Once again, I find myself on vacation in my home town.  San Diego is hosting two science fiction conventions back to back this July, and this second one promises to be the larger of the two.  Of course, neither of these conventions holds a candle to the big one starting in Los Angeles tomorrow, the one that will determine our next Democratic candidate for President of the United States.

But that’s a topic for another article.  You came here to find out about this month’s fiction, right?

John Campbell is continuing his magazine’s slow transitioning of names from Astounding to Analog.  Both names are still on the cover, superimposed upon each other in a confusing mess, but the spine now unequivocally says Analog, so that’s how I’ll refer to it from now on.  R.I.P. Astounding.  Here’s to 24 years of an influential, if not entirely consistent, existence.

It’s not a bad issue.  Poul Anderson’s The High Crusade continues to be excellent, if wholly implausible.  This story of a 14th Century English village transformed into a nomadic band of universe-conquering marauders is played completely straight, with lovely characterization and an authentic ear for the language.  I find it hard to imagine that I won’t enjoy it through all three parts at this point.

The magazine fares less well in its shorter pieces.  The lead novella, Mack Reynold’s Adaptation, for instance, doesn’t quite work.  A galactic Terran federation is trying to bring old, backward human colonies into the fold, but first, these wayward settlements must be brought to modern status sociologically and technologically.  Two planets are the subject of a 50-year project, one of which has reverted to a European-style feudalism, the other emulating Aztec culture and advancement.  Of course, the inhabitants all speak English and are descended from American stock. 

The team dispatched to elevate the planets to galactic standard splits in twain.  They determine that a healthy competition is in order, one of them championing a controlled economy a la the Soviet Union.  The other employs capitalism.  While both divisions manage to raise the economic output of their charge planets, they are accompanied by serious growing pains, and it is not clear which course is better (or if either be optimum). 

The set-up is terribly forced, but I just pretended the contact team was really trying to improve the lot of a couple of real cultures from the past, perhaps in alternate timelines.  The characterization is largely incidental, and there are no female characters at all.  Still, Reynolds does get you from point A to B, and he does get you invested in the outcomes of the experiments.

Next up is Pushbutton War by brand-newcomer Joseph P. Martino, and it reads like someone’s freshman work.  It’s the story of an Air Force pilot, who zips around at Mach 25 in a rocket-powered anti-missile interceptor.  Not only is the concept silly, but the story alternates between walls of actionless dialogue and soulless action.  And yet, despite this, it’s not horrible.  I’d have suggested a rewrite or two, however.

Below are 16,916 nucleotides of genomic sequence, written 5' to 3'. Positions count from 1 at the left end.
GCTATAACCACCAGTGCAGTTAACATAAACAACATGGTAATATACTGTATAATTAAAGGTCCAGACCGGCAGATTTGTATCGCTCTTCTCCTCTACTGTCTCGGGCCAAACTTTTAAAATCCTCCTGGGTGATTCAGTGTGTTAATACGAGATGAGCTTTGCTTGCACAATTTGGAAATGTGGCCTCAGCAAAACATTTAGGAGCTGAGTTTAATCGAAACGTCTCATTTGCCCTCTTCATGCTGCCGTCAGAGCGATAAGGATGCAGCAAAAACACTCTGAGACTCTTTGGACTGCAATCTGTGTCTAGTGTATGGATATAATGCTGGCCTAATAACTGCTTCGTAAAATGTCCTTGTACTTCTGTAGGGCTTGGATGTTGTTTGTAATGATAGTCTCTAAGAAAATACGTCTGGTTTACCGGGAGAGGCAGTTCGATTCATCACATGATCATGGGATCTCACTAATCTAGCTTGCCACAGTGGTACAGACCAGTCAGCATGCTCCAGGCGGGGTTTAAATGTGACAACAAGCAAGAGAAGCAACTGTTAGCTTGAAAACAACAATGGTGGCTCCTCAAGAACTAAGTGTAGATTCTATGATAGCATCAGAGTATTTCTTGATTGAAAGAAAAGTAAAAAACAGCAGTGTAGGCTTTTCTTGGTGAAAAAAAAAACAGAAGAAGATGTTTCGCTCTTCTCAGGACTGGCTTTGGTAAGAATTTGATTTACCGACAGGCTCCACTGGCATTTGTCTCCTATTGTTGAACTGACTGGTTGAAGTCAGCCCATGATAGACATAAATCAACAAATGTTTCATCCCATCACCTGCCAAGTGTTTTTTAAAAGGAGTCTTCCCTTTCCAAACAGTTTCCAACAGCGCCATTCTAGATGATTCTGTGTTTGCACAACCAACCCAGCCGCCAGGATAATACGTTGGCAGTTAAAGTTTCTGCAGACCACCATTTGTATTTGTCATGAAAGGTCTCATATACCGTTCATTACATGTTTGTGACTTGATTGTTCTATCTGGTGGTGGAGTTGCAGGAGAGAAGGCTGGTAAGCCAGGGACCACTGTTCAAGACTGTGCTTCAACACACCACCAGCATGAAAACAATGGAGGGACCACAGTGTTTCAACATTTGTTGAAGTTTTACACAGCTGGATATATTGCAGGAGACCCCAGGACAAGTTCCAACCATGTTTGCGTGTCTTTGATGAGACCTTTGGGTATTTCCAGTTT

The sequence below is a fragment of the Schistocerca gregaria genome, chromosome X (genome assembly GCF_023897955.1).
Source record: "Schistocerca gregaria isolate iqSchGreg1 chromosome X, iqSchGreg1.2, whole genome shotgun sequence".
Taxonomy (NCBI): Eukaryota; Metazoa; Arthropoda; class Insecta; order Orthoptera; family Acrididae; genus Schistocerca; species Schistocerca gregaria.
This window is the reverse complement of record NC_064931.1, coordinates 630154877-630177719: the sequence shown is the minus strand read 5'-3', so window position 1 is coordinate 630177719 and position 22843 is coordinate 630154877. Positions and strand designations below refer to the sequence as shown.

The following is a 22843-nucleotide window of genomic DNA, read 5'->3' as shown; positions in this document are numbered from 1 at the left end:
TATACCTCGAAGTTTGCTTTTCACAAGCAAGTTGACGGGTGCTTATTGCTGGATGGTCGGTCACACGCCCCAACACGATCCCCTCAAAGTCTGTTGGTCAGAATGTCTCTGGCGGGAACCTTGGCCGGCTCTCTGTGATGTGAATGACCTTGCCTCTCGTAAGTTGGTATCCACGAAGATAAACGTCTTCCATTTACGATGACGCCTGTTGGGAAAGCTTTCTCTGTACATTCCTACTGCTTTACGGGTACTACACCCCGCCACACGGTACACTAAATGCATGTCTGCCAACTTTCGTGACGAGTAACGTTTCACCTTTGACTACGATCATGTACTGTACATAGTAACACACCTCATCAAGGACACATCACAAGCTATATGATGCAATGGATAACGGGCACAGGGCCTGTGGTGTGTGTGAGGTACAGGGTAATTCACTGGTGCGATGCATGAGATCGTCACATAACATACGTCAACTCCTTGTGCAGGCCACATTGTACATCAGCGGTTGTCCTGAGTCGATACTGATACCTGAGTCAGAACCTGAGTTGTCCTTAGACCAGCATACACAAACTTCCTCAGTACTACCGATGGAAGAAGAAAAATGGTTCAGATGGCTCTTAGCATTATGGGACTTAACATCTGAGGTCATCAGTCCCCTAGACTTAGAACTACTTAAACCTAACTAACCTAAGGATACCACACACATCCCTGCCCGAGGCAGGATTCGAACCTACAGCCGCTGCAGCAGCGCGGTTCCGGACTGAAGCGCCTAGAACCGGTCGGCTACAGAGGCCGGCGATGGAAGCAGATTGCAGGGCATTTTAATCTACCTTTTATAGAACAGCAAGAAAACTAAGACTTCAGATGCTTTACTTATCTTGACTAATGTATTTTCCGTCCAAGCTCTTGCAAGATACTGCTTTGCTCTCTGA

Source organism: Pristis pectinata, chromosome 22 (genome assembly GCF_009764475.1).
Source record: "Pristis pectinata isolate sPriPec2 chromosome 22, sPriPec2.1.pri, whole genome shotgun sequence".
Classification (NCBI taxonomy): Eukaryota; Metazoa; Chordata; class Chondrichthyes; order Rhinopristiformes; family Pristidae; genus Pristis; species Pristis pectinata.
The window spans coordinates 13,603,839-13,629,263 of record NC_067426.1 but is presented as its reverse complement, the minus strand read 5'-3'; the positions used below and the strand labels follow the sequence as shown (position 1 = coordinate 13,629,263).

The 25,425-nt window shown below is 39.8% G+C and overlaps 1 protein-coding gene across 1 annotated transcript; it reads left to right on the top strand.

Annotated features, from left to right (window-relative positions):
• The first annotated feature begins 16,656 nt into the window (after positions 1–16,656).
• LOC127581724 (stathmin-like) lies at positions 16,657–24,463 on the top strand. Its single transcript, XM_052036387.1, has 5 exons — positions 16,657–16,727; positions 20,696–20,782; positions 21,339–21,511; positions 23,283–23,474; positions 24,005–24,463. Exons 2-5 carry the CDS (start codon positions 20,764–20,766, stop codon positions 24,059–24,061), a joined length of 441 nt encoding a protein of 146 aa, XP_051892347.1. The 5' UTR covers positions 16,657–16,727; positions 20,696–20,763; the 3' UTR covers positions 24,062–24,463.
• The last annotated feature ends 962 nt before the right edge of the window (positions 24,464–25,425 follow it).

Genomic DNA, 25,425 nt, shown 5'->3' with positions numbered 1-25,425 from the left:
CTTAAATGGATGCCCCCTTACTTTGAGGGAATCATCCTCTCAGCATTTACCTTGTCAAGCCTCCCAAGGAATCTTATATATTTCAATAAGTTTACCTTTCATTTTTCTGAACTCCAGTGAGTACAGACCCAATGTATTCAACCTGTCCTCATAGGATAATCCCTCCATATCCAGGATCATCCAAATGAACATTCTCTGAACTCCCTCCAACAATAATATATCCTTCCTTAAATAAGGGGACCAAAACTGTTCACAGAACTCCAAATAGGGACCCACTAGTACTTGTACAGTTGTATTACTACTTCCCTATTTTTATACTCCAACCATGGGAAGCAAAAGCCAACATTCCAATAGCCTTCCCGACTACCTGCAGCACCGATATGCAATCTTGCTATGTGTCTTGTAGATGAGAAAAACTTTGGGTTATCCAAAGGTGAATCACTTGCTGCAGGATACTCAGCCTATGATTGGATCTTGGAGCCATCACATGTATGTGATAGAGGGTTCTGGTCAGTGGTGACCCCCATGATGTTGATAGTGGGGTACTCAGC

by John Schoenherr

John Brunner has the exceedingly slight, Report on the Nature of the Lunar Surface, a few-pager that exists solely to set up the punchline.  In short (as there is no long), a technician’s sandwich ends up on the Moon, the result of carelessness around a lunar probe.  The bacteria in the dairy products thus introduced to Earth’s celestial companion result in a transformation of the Moon’s crust of a decidedly viridian and odorous nature…

Since the magazine is now Analog Science Fact and Fiction, it is apt that there are two science articles in this issue.  One is a comprehensive summary on Venus by R.S.Richardson, the fellow who recently wrote a similar piece on Mars in a recent issue.  The current scientific consensus seems to be that we still really don’t know much about “Earth’s Twin” save that it has an impenetrable veil of clouds.  As we get better at radar studies, and once we send a spacecraft out to the solar system’s second planet, perhaps the Goddess of Love will reveal her secrets.

The other article is an interesting, if dry, essay by Alastair Cameron on how elements heavier than helium were formed in the universe.  The popular theory these days is that everything north of atomic weight two on the Periodic Table formed amidst the unimaginable pressures existing in the center of stars.  The idea that our bodies are composed of the remains of long-dead suns is a romantic, mind-boggling one, I think.

Last up is Christopher Anvil’s A Taste of Poison, about a canny businessman who convinces a set of alien would-be invaders that the inhabitants of Earth are a far tougher conquest than our comparatively primitive technologies might indicate.  A typical Anvil story that might pass the typical editorial filters of Campbell.

All told, it’s a 3-star issue buouyed by the Anderson and the non-fiction articles and shackled by the pedestrian shorter fiction.  Still, that’s two thirds of a winning combination.  If Campbell manages to get a decent new set of writers, he could pull his magazine out of its recent nosedive.

See you very soon with a gallery of photos from “Comic Con.”  Don’t let the name fool you–it’s a general science fiction/fantasy convention.

Stay tuned!